Inflation and money supply in Iran: a closer look
Last week, in a post on the Lobelog.com I noted further signs of moderating inflation. Prices in the Iranian month of Dey (ending 20 January 2013) rose by 1.7%, compared to 2.5% the month before and 4.5% per month in the previous two months after devaluation. These are high rates of inflation on an annual basis (see chart below), but a sign that the Central Bank may have found a way to keep the growth of money supply below the rate of inflation. I was curious enough if this were the case to look up money supply data published by the Central Bank and here is what I found. For the quarter that ended on December 20, 2012, which covers the three month period after devaluation, the rate of growth of money supply was 20 percentage points below the rate of inflation.
The reason why this is noteworthy is because it indicates that large devaluations are not necessarily followed by runaway inflation. In a non-oil exporting country, it would have been very difficult for the government to keep money supply growth this far below inflation if its currency were to lose half of its value. But thanks to oil income, the Iranian government did not have to print money as fast as the currency was losing value after last October’s devaluation. It chose instead to sell a significant part of its currency at lower rates, which is to say that it decided not to monetize its foreign exchange reserves at the free market exchange rate. Thus oil income helped keep the growth of money supply from exploding. It was missing this point that led to the widespread speculation about hyperinflation.
The charts below show how erratic the growth rates of money supply and CPI have been in recent years. The annualized inflation rates in Figure 1 show clearly the impact of three separate events on inflation (marked by vertical lines) — subsidy reform in December 2010, US financial sanctions in December 2011, and the collapse of the rial in October 2012. Each time prices spike but then they resume their normal pace of growth.
Putting inflation and growth of liquidity together in the second chart you notice that money supply, too, spiked after the first two events (2010Q4 and 2011Q4) but it did not after the devaluation shock. This time, the Central Bank seems to have put more emphasis controlling inflation. It chose to keep the growth of money supply steady, though not contracting, at about 32% per year. Those who blame inflation in 2013 on subsidy reform two years earlier should take a close look at how money supply and prices have behaved after 2010. The impact of subsidy reform on prices had largely dissipated by the end of 2010 when sanctions struck.
Figure 1. Annualized rates of inflation based on monthly CPI data (Source: The Central Bank of Iran).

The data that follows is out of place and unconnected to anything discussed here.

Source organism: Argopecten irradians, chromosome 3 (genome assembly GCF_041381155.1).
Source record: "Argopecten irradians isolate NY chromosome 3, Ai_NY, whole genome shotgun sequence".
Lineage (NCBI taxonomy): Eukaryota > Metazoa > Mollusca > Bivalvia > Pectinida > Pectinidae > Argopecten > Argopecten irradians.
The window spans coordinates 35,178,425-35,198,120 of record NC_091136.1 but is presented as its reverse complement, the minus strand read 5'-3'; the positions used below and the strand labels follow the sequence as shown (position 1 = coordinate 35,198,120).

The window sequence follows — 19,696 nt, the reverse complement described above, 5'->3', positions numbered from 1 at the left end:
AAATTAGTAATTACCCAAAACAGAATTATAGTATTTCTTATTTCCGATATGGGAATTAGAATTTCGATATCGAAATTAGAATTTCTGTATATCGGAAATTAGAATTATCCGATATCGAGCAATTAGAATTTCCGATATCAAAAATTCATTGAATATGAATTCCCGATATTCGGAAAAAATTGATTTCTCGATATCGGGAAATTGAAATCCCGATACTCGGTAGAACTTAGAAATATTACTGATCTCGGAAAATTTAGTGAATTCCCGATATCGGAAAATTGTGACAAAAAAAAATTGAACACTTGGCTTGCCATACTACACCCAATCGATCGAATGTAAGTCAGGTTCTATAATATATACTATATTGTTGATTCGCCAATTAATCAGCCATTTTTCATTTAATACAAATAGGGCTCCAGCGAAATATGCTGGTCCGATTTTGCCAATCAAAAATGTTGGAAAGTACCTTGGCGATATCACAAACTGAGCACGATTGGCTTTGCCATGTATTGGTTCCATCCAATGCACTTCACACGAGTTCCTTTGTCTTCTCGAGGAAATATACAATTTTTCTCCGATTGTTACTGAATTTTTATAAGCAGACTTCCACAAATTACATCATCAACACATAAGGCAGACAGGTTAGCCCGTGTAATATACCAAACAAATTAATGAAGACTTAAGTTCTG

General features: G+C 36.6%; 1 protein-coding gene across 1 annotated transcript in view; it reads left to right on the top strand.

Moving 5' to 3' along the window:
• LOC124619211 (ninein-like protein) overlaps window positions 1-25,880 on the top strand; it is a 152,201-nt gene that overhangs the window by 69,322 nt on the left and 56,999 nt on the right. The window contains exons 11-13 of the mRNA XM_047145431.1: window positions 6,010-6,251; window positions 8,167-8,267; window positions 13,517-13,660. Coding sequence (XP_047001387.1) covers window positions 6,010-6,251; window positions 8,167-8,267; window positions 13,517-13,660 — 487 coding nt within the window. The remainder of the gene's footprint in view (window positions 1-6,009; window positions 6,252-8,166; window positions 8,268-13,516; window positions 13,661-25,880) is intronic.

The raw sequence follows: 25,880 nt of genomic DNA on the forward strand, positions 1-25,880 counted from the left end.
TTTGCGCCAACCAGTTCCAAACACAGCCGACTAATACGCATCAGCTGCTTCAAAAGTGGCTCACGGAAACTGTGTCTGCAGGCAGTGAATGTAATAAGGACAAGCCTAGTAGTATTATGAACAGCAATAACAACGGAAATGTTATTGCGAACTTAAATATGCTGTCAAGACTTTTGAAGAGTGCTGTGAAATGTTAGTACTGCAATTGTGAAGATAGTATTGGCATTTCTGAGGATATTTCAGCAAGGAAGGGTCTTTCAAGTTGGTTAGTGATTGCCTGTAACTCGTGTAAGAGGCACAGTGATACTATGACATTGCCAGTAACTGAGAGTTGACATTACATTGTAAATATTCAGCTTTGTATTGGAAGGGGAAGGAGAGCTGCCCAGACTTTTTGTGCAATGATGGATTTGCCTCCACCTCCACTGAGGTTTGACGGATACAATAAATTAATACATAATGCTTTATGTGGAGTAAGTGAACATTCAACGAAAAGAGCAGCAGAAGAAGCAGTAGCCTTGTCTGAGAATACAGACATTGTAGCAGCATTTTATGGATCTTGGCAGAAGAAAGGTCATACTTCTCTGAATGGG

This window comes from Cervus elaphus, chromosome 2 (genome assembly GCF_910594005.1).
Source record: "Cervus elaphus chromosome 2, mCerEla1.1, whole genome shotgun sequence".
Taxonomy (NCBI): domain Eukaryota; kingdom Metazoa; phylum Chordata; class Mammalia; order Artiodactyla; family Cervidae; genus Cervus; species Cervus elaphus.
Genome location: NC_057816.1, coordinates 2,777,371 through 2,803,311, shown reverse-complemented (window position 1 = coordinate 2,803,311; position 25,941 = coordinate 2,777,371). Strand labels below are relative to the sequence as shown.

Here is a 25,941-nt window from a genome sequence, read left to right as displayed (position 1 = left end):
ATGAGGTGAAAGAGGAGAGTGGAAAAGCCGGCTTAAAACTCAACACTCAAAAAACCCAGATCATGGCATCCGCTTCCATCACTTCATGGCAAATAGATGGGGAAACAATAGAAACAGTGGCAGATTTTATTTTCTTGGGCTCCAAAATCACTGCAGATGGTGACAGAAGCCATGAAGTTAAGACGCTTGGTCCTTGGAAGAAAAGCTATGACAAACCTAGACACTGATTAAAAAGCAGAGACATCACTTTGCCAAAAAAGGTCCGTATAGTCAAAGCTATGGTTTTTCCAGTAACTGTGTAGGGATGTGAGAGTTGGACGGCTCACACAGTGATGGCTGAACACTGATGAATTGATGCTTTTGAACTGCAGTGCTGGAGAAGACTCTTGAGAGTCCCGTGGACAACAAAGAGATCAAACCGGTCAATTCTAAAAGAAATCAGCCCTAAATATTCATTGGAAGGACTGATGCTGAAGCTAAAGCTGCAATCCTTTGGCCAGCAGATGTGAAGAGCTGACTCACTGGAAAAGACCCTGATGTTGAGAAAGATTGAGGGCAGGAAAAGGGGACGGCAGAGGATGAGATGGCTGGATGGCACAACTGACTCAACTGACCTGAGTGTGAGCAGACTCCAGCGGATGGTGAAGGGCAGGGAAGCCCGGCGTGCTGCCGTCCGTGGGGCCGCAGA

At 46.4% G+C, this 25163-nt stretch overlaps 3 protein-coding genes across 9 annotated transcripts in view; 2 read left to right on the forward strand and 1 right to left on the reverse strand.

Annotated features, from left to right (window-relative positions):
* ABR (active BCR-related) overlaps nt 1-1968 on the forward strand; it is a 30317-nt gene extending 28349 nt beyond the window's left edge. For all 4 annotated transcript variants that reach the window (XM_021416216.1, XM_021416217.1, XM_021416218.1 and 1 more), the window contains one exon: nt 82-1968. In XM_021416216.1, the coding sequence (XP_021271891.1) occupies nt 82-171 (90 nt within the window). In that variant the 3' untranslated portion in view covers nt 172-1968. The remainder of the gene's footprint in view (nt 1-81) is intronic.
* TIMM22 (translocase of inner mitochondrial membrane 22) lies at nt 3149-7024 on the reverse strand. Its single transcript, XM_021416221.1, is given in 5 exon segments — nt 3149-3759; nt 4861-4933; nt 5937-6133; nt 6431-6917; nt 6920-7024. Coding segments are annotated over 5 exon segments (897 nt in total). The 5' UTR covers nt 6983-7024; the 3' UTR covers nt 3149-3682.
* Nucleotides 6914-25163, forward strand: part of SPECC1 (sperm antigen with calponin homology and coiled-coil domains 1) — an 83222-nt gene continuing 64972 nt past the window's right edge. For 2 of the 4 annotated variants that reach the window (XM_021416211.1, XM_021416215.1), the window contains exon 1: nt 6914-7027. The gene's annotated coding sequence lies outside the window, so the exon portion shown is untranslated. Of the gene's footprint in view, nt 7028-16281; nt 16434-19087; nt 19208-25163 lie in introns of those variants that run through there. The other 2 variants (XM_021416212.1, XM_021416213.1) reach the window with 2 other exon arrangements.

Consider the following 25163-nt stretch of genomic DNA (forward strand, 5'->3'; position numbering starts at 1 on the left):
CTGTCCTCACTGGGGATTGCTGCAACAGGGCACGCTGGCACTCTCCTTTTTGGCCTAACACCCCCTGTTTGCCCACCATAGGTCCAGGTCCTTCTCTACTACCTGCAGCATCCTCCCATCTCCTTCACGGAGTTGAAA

Figure 2. Liquidity and inflation based on quarterly data (Source: The Central Bank of Iran).
If you want to trace inflation further back to 2008, when the Great Recession in the industrialized world began and oil prices fell to $40 per barrel, follow the charts in Figure 2. The chart to the left in this figure shows the annual rates of growth of liquidity (M2) and the CPI (inflation), and the one to the right shows the levels of these variables. The first burst in money supply came in the last quarter of 2008, when the Great Recession hit Iran in the form of lost oil revenue, to which the government reacted by expanding money supply. At this time, inflation was still below 10% per year, and would take a full two years of expansion well ahead of inflation before the subsidy reform would push prices up.
This chart marks the four critical events since 2008 (oil price collapse, subsidy reform, US financial sanctions, and devaluation) and shows that after each event, money supply increased, except for the last one. It shows clearly that the high inflation that afflicted the economy in 2011-12 had its origins in earlier years. The mounting pressures on prices accumulating since late 2008 were suppressed by large inflows of foreign exchange that kept the rial highly overvalued. This is what I have elsewhere referred to as suppressed inflation, which devaluation unleashed. (Incidentally, if you want to see how silly some of the recent discussions about Iran’s economy have been, compare the money supply depicted in these charts with this strange graph of Iran’s money supply).
How long Iran’s monetary authorities will be able to hold the line on money supply is anybody’s guess. With mounting challenges to Ahmadinejad power, the Central Bank may be able to act independently enough to prevent more government spending from further destabilizing the economy. But, with serious talk this week of giving every Iranian 200,000 toomans (about $130 PPP) this March as a Nowruz gift, and inflation seemingly under control, chances are good that the parliament would authorize Mr. Ahmadinejad’s last populist injection of money into the economy.